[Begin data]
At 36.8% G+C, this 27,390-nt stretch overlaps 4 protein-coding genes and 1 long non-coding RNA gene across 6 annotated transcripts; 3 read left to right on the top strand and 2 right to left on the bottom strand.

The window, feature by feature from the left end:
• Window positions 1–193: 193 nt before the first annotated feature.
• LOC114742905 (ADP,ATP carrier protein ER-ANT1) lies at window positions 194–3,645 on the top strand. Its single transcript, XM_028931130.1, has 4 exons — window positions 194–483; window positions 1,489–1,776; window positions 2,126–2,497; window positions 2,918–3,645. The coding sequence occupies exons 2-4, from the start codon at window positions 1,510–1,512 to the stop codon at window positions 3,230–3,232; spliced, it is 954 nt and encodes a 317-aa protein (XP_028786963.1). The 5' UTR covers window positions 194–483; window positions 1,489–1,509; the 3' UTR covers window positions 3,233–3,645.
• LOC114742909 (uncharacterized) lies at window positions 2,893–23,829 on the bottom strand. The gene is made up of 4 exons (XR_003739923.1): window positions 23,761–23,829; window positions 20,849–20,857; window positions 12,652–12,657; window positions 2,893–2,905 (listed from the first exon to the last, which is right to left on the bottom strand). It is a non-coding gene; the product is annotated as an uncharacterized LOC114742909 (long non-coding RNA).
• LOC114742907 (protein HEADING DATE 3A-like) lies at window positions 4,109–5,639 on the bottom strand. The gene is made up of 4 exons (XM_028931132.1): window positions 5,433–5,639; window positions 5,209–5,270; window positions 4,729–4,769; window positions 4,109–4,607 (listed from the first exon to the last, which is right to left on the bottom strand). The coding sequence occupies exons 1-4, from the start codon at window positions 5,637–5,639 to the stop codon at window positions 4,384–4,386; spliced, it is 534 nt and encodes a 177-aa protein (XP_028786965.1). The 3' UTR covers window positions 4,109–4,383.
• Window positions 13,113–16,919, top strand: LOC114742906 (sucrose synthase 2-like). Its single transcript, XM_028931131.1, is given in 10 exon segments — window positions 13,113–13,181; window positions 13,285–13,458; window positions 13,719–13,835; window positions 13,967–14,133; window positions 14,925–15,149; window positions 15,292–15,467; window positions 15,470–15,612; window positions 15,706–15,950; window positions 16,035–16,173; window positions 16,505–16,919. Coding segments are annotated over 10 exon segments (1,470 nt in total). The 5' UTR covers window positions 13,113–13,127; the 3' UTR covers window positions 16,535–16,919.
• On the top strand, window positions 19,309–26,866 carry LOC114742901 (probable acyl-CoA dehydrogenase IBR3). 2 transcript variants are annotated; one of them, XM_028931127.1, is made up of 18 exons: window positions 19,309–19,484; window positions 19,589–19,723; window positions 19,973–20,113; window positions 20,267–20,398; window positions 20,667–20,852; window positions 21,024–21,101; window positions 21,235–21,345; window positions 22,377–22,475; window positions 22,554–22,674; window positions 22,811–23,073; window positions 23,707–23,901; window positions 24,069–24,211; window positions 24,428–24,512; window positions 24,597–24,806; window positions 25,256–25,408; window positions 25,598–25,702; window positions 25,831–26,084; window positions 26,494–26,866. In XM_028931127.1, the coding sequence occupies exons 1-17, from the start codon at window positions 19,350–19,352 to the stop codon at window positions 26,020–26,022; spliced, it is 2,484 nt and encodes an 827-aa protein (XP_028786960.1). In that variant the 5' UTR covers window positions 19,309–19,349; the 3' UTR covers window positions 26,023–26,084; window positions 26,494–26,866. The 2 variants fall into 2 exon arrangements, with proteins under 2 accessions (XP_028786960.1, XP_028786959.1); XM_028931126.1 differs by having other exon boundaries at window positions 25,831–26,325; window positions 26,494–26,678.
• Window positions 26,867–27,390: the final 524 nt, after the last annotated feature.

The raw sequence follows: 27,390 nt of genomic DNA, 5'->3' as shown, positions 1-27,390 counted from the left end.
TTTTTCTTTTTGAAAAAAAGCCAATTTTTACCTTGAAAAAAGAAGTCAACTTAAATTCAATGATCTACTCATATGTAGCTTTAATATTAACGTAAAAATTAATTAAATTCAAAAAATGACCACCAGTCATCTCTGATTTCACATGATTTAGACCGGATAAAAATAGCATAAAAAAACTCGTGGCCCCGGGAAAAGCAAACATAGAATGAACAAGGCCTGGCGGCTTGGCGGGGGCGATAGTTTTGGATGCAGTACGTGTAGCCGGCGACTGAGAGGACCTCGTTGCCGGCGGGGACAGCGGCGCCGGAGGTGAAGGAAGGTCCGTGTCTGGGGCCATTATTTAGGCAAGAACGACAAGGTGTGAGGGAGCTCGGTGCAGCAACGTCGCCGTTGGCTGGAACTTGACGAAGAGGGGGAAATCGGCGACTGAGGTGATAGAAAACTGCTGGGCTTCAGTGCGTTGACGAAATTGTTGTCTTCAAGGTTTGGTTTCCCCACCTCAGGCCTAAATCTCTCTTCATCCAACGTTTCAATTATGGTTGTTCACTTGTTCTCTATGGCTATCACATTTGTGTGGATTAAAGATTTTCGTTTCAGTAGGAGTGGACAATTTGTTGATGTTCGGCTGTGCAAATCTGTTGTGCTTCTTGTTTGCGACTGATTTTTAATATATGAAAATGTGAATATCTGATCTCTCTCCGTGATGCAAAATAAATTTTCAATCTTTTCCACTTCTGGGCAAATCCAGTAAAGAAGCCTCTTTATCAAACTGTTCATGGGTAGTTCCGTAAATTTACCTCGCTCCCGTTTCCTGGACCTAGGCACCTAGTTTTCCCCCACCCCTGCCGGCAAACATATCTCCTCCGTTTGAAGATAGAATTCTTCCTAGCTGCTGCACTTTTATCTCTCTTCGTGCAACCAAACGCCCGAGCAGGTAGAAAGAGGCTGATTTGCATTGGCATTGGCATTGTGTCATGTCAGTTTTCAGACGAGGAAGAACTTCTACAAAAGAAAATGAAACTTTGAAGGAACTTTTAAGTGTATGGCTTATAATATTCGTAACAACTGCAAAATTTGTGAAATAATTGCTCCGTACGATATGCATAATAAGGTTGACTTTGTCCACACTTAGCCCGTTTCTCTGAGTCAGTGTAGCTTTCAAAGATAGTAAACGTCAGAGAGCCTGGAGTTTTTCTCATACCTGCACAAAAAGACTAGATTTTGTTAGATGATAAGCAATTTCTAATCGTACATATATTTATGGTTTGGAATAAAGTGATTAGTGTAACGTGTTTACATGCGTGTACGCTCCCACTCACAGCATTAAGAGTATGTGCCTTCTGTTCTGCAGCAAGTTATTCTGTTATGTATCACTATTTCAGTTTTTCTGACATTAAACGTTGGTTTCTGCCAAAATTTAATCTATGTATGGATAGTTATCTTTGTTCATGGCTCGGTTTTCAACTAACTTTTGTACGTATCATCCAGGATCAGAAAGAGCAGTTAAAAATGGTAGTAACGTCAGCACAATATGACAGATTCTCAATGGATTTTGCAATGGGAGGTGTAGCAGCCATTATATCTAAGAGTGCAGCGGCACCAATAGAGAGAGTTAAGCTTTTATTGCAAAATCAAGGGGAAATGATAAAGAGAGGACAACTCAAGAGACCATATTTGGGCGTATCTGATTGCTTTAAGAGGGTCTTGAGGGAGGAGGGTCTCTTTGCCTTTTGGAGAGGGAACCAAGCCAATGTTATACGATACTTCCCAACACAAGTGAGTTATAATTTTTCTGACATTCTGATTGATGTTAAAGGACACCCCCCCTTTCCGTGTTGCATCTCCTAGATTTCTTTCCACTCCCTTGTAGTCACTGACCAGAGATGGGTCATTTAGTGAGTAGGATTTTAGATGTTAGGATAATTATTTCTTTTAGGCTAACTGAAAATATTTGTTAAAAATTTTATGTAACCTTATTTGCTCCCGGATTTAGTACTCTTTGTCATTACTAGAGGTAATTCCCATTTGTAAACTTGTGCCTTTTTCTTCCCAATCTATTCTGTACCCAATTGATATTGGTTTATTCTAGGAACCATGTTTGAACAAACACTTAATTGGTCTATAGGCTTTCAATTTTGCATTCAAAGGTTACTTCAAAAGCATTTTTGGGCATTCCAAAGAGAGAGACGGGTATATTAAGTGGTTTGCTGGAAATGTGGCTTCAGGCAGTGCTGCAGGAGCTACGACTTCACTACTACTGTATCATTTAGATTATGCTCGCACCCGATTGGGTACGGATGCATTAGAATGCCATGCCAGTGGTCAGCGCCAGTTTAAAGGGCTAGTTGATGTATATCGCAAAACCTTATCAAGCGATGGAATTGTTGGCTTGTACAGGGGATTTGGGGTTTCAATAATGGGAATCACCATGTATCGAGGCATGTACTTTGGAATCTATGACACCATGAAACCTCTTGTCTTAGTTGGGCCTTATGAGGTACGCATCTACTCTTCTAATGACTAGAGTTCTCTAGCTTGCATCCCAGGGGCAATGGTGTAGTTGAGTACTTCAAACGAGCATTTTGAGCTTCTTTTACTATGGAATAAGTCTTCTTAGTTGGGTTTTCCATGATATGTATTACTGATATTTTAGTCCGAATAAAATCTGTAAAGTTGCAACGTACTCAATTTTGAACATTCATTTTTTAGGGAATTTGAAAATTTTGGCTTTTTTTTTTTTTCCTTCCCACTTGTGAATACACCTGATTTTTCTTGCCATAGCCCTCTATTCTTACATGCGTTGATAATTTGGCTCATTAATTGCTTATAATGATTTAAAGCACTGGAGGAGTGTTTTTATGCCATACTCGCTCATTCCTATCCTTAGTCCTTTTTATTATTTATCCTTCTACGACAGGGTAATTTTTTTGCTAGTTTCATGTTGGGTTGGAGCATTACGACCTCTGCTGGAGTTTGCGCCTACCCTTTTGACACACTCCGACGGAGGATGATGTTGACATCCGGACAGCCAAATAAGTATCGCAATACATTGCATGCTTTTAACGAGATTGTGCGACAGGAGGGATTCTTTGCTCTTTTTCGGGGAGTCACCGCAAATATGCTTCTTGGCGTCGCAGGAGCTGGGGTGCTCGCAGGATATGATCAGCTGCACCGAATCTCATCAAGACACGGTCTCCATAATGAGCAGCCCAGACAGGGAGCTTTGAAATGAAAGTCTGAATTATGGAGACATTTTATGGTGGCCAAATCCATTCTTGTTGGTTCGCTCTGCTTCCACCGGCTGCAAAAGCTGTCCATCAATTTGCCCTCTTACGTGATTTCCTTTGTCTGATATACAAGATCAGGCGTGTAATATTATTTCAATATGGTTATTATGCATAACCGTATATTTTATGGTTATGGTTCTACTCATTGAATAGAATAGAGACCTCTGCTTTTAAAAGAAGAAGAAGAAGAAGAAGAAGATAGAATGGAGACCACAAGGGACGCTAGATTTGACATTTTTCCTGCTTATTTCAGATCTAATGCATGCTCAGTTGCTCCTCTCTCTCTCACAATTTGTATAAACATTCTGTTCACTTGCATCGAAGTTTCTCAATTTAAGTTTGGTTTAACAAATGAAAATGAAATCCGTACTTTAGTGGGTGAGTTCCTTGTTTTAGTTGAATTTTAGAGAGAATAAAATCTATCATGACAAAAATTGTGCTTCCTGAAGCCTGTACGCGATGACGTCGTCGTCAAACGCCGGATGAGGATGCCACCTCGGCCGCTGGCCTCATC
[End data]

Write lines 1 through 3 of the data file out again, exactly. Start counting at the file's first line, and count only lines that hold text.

At 36.8% G+C, this 27,390-nt stretch overlaps 4 protein-coding genes and 1 long non-coding RNA gene across 6 annotated transcripts; 3 read left to right on the top strand and 2 right to left on the bottom strand.

The window, feature by feature from the left end:
• Window positions 1–193: 193 nt before the first annotated feature.